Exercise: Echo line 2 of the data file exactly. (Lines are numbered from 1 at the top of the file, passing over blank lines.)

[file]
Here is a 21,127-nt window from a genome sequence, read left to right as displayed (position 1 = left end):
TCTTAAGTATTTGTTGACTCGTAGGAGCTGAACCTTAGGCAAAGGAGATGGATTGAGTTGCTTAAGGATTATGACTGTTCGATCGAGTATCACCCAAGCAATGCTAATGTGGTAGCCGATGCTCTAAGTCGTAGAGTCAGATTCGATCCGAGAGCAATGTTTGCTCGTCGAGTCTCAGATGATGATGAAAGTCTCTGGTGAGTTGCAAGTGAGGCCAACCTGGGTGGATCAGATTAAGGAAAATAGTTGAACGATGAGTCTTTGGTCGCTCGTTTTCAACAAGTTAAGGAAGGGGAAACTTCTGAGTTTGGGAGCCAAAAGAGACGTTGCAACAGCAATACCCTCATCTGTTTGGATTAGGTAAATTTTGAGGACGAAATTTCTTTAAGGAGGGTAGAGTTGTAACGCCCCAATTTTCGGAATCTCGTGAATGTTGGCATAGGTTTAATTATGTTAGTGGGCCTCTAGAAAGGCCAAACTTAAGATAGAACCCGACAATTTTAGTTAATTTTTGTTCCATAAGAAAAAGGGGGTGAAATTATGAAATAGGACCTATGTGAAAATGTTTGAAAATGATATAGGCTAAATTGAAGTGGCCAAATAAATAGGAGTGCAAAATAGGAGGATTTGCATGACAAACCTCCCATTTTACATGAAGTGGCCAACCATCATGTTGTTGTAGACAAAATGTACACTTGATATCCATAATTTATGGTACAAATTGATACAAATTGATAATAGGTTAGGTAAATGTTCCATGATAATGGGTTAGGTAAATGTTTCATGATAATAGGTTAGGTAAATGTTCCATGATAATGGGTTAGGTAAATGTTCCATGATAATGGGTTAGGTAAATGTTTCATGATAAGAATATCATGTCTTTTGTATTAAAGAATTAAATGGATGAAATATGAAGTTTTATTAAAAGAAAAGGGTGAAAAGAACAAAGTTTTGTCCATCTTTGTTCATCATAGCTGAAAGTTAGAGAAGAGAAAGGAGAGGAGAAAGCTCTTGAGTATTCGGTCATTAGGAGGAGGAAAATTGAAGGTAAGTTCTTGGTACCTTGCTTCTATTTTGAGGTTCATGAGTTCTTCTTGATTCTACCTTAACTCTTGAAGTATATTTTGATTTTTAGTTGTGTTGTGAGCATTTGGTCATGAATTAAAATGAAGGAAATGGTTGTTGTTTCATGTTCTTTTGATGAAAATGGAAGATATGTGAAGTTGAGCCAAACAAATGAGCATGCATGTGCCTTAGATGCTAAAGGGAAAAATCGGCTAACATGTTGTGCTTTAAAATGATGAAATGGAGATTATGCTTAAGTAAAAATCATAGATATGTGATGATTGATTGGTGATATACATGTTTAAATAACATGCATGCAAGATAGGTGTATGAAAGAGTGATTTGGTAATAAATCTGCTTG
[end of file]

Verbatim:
TCTTAAGTATTTGTTGACTCGTAGGAGCTGAACCTTAGGCAAAGGAGATGGATTGAGTTGCTTAAGGATTATGACTGTTCGATCGAGTATCACCCAAGCAATGCTAATGTGGTAGCCGATGCTCTAAGTCGTAGAGTCAGATTCGATCCGAGAGCAATGTTTGCTCGTCGAGTCTCAGATGATGATGAAAGTCTCTGGTGAGTTGCAAGTGAGGCCAACCTGGGTGGATCAGATTAAGGAAAATAGTTGAACGATGAGTCTTTGGTCGCTCGTTTTCAACAAGTTAAGGAAGGGGAAACTTCTGAGTTTGGGAGCCAAAAGAGACGTTGCAACAGCAATACCCTCATCTGTTTGGATTAGGTAAATTTTGAGGACGAAATTTCTTTAAGGAGGGTAGAGTTGTAACGCCCCAATTTTCGGAATCTCGTGAATGTTGGCATAGGTTTAATTATGTTAGTGGGCCTCTAGAAAGGCCAAACTTAAGATAGAACCCGACAATTTTAGTTAATTTTTGTTCCATAAGAAAAAGGGGGTGAAATTATGAAATAGGACCTATGTGAAAATGTTTGAAAATGATATAGGCTAAATTGAAGTGGCCAAATAAATAGGAGTGCAAAATAGGAGGATTTGCATGACAAACCTCCCATTTTACATGAAGTGGCCAACCATCATGTTGTTGTAGACAAAATGTACACTTGATATCCATAATTTATGGTACAAATTGATACAAATTGATAATAGGTTAGGTAAATGTTCCATGATAATGGGTTAGGTAAATGTTTCATGATAATAGGTTAGGTAAATGTTCCATGATAATGGGTTAGGTAAATGTTCCATGATAATGGGTTAGGTAAATGTTTCATGATAAGAATATCATGTCTTTTGTATTAAAGAATTAAATGGATGAAATATGAAGTTTTATTAAAAGAAAAGGGTGAAAAGAACAAAGTTTTGTCCATCTTTGTTCATCATAGCTGAAAGTTAGAGAAGAGAAAGGAGAGGAGAAAGCTCTTGAGTATTCGGTCATTAGGAGGAGGAAAATTGAAGGTAAGTTCTTGGTACCTTGCTTCTATTTTGAGGTTCATGAGTTCTTCTTGATTCTACCTTAACTCTTGAAGTATATTTTGATTTTTAGTTGTGTTGTGAGCATTTGGTCATGAATTAAAATGAAGGAAATGGTTGTTGTTTCATGTTCTTTTGATGAAAATGGAAGATATGTGAAGTTGAGCCAAACAAATGAGCATGCATGTGCCTTAGATGCTAAAGGGAAAAATCGGCTAACATGTTGTGCTTTAAAATGATGAAATGGAGATTATGCTTAAGTAAAAATCATAGATATGTGATGATTGATTGGTGATATACATGTTTAAATAACATGCATGCAAGATAGGTGTATGAAAGAGTGATTTGGTAATAAATCTGCTTG